Shit, it's like...hot around here. We have a heat advisory until 8pm, TOMORROW. We're going to be closing a bit early tonight. 5ish instead of 6ish.
Looks like things are heating up for our Canadian customers, as well, but in a different way. You wonder why it takes orders so much longer to ship to Canada then say, England, sometimes? They kind of hold things up at the border.
This out of date piece on the nearby shopping area reminds us of what it once was:
"In a world of shiny, cookie-cutter suburban super-malls, The Rotunda is a breath of fresh city air. Housed on the first floor of a North Baltimore brick building with high ceilings and unique architecture, this cluster of shops and eateries refuses to deteriorate into a Gap-and-Starbucks establishment."
Benn does a recap of our Hampden Community Council Meeting tonight.
Hekemian is quoted by sources as saying, the demographic they are going after with this project is "the newlyweds and the nearly-deads, young couples and empty nesters." And if they're bringing in Outbacks and Starbucks, they're going for the no tasters too. They want to create a development the quality of which can only be found in your average suburban stripmall.
It's just like "Gilmore Girls"! Only without that annoying Lorelei.
This week Benn read All Star Batman & Robin, The Boy Wonder #1 by Frank Miller & Jim Lee: "It's always great when Frank Miller returns to Batman (despite the compromised and somewhat disappointing Dark Knight Strikes Again, it was still more interesting than most other sooperhero comics), a character that he's used to create groundbreaking work. After all, the one-trick pony of Sin City (it's a great one trick, but it still fails to move beyond an exercise in lighting and noir storytelling) has gotten old (or perhaps it's just moved on to a new medium).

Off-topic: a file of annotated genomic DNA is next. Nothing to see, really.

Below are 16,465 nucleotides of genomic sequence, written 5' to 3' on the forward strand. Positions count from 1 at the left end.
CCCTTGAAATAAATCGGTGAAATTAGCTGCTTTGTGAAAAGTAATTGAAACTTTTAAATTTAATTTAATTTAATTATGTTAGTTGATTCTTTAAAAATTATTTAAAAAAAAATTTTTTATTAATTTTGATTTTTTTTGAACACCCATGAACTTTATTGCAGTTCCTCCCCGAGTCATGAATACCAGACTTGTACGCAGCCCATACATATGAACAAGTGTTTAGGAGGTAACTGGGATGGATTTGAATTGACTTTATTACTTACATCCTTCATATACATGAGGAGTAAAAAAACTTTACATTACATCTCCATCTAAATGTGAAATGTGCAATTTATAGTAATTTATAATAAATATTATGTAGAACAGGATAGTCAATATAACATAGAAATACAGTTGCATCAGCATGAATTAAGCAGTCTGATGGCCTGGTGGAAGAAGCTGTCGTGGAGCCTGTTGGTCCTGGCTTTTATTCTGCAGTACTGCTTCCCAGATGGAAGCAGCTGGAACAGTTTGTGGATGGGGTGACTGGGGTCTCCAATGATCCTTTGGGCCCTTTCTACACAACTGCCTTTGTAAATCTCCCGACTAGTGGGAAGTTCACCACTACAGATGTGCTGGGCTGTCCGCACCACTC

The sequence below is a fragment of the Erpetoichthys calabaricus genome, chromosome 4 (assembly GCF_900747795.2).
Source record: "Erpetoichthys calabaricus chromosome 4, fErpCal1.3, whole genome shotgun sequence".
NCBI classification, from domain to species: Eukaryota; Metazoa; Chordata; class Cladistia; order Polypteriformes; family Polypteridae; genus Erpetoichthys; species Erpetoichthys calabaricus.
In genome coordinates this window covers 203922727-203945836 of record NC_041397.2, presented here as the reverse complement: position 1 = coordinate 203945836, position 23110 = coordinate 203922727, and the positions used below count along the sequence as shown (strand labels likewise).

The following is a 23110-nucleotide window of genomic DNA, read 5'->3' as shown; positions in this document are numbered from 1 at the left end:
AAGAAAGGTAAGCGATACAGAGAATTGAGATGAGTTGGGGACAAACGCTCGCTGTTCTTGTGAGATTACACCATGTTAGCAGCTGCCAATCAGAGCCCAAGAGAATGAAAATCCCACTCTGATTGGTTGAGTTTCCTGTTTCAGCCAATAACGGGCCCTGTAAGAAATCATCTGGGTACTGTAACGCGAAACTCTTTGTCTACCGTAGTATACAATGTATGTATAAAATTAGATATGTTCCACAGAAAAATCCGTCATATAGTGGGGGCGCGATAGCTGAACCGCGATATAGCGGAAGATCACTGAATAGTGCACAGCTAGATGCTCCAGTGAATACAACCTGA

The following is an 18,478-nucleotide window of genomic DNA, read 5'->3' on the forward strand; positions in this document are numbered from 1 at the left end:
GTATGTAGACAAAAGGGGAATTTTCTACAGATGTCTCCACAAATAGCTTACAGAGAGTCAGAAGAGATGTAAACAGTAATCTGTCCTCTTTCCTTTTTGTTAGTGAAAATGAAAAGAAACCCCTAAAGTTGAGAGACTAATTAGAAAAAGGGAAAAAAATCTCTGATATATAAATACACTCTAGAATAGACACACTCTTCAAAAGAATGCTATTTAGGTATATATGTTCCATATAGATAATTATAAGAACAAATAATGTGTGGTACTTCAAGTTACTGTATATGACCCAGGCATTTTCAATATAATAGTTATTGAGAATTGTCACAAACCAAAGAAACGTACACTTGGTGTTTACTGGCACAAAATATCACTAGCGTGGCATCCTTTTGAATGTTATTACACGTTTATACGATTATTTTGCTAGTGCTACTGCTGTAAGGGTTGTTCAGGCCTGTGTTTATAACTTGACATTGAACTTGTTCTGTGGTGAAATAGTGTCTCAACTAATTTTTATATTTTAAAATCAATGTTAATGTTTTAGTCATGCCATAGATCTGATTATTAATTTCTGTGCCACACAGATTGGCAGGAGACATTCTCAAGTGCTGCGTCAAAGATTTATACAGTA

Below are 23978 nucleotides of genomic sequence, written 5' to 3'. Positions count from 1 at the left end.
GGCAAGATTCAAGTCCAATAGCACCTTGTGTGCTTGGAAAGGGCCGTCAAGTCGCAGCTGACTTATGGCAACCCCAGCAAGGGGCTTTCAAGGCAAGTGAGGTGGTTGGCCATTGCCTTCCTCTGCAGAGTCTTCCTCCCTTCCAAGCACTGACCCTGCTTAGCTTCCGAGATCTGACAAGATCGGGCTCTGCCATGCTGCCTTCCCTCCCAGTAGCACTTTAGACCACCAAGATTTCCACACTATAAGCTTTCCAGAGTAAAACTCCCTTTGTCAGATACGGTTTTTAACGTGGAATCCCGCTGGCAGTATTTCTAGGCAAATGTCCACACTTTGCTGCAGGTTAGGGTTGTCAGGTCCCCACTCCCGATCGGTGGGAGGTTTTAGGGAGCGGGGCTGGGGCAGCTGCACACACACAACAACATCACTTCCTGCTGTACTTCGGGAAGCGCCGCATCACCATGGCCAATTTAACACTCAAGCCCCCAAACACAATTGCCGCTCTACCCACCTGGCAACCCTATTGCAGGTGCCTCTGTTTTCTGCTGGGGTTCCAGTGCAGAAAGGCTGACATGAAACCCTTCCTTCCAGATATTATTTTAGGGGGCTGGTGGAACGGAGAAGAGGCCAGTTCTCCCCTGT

Miller's story is coupled by Jim Lee's art, the least offensive artist of the original Image Comics school of illustrators (you know, women with impossibly thin waists, super-long legs, big breasts, plastic-surgery noses, men have muscles that should render them immobile, and everyone's clothes seem shiny and metallic).
Vicki Vale brings a "Sex And The City" quality to this retelling of …
photo by kirk22 We finally have V2 of Make. If you haven't seen it before, it's like Readymade for your gadgets - techy crafting. This issue shows you how to soup up your old Atari, make a robot out of an old mouse, and Podcasting 101.
This week Lauren read Mix Tape by Thurston Moore: "If you grew up in the 80's you probably made at least a few mix tapes. Songs on the radio or from your vast collection of records and cassettes, you made them for the boy you crushed on or your best friend. A cross between an art book and a zine, with tape covers scrawled quickly or beautifully illustrated and songs that you remember or that you will now want to download. CD burners and iTunes have made the mix tape a dinosaur, but the book made me think fondly of the Jesus and Mary Chain and Fugazi mix I made my heavy metal best friend."
The Childrens Bookstore, just five minutes away, is having their usual blow out Harry Potter event, with refreshments, contests, singing and sorting (which house do you think you'd get into?)on the 15th, 10:30pm to midnight.
For those of you who'd rather sleep through the night, Breathe Books, down the street, is offering a Harry Potter Brunch on the 16th. They'll read from the new book, have a costume contest and games. The first 30 people to sign up for the party will receive 15% off.
Washington CityPaper laments the invasion of literary writers into the music writing scene, and the end of music criticism:
All of these literati attempts at criticism don't signal undue influence by culture-studies departments everywhere. Nor do they suggest that today's novelists and memoir-slingers are hipper than their predecessors. No, they point to the fact that real rock critics are fighting for space and that informed opinions are underpaid and underutilized in mainstream media outlets. They mean that criticism has become cameo-stunt casting...